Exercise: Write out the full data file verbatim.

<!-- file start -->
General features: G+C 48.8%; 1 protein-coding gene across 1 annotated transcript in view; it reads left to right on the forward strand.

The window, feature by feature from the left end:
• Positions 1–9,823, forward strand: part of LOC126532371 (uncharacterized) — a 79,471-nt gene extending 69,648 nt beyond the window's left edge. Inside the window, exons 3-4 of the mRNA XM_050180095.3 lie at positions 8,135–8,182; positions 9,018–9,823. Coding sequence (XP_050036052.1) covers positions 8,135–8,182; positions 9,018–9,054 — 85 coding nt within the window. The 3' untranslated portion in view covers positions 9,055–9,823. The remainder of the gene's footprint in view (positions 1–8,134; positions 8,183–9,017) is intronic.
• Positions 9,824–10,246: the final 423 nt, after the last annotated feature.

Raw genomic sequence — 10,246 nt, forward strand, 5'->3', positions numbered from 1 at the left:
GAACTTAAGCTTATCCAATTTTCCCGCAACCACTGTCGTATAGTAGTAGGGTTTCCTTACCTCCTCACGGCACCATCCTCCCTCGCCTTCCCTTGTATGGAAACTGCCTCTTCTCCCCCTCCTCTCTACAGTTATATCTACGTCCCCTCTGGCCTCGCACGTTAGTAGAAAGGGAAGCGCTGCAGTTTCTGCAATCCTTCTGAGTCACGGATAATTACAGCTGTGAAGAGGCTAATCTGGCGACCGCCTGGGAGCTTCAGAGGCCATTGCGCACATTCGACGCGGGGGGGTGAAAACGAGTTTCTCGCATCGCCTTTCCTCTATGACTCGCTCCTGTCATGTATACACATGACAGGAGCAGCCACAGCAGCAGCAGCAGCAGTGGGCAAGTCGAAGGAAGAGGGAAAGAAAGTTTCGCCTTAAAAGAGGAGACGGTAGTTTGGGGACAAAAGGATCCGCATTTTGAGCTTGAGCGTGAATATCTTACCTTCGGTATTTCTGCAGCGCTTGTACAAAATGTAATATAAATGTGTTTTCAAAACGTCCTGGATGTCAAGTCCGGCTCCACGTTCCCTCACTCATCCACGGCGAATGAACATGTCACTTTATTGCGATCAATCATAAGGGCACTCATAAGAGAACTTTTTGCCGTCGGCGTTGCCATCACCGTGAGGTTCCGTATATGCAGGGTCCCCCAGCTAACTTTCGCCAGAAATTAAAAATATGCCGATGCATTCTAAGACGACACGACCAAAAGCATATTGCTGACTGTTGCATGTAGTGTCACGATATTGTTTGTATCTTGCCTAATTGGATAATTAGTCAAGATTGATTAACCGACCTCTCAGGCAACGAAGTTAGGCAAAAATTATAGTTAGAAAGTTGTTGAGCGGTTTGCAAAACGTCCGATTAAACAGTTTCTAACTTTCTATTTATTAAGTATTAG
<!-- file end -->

General features: G+C 48.8%; 1 protein-coding gene across 1 annotated transcript in view; it reads left to right on the forward strand.

The window, feature by feature from the left end:
• Positions 1–9,823, forward strand: part of LOC126532371 (uncharacterized) — a 79,471-nt gene extending 69,648 nt beyond the window's left edge. Inside the window, exons 3-4 of the mRNA XM_050180095.3 lie at positions 8,135–8,182; positions 9,018–9,823. Coding sequence (XP_050036052.1) covers positions 8,135–8,182; positions 9,018–9,054 — 85 coding nt within the window. The 3' untranslated portion in view covers positions 9,055–9,823. The remainder of the gene's footprint in view (positions 1–8,134; positions 8,183–9,017) is intronic.
• Positions 9,824–10,246: the final 423 nt, after the last annotated feature.

Raw genomic sequence — 10,246 nt, forward strand, 5'->3', positions numbered from 1 at the left:
GAACTTAAGCTTATCCAATTTTCCCGCAACCACTGTCGTATAGTAGTAGGGTTTCCTTACCTCCTCACGGCACCATCCTCCCTCGCCTTCCCTTGTATGGAAACTGCCTCTTCTCCCCCTCCTCTCTACAGTTATATCTACGTCCCCTCTGGCCTCGCACGTTAGTAGAAAGGGAAGCGCTGCAGTTTCTGCAATCCTTCTGAGTCACGGATAATTACAGCTGTGAAGAGGCTAATCTGGCGACCGCCTGGGAGCTTCAGAGGCCATTGCGCACATTCGACGCGGGGGGGTGAAAACGAGTTTCTCGCATCGCCTTTCCTCTATGACTCGCTCCTGTCATGTATACACATGACAGGAGCAGCCACAGCAGCAGCAGCAGCAGTGGGCAAGTCGAAGGAAGAGGGAAAGAAAGTTTCGCCTTAAAAGAGGAGACGGTAGTTTGGGGACAAAAGGATCCGCATTTTGAGCTTGAGCGTGAATATCTTACCTTCGGTATTTCTGCAGCGCTTGTACAAAATGTAATATAAATGTGTTTTCAAAACGTCCTGGATGTCAAGTCCGGCTCCACGTTCCCTCACTCATCCACGGCGAATGAACATGTCACTTTATTGCGATCAATCATAAGGGCACTCATAAGAGAACTTTTTGCCGTCGGCGTTGCCATCACCGTGAGGTTCCGTATATGCAGGGTCCCCCAGCTAACTTTCGCCAGAAATTAAAAATATGCCGATGCATTCTAAGACGACACGACCAAAAGCATATTGCTGACTGTTGCATGTAGTGTCACGATATTGTTTGTATCTTGCCTAATTGGATAATTAGTCAAGATTGATTAACCGACCTCTCAGGCAACGAAGTTAGGCAAAAATTATAGTTAGAAAGTTGTTGAGCGGTTTGCAAAACGTCCGATTAAACAGTTTCTAACTTTCTATTTATTAAGTATTAG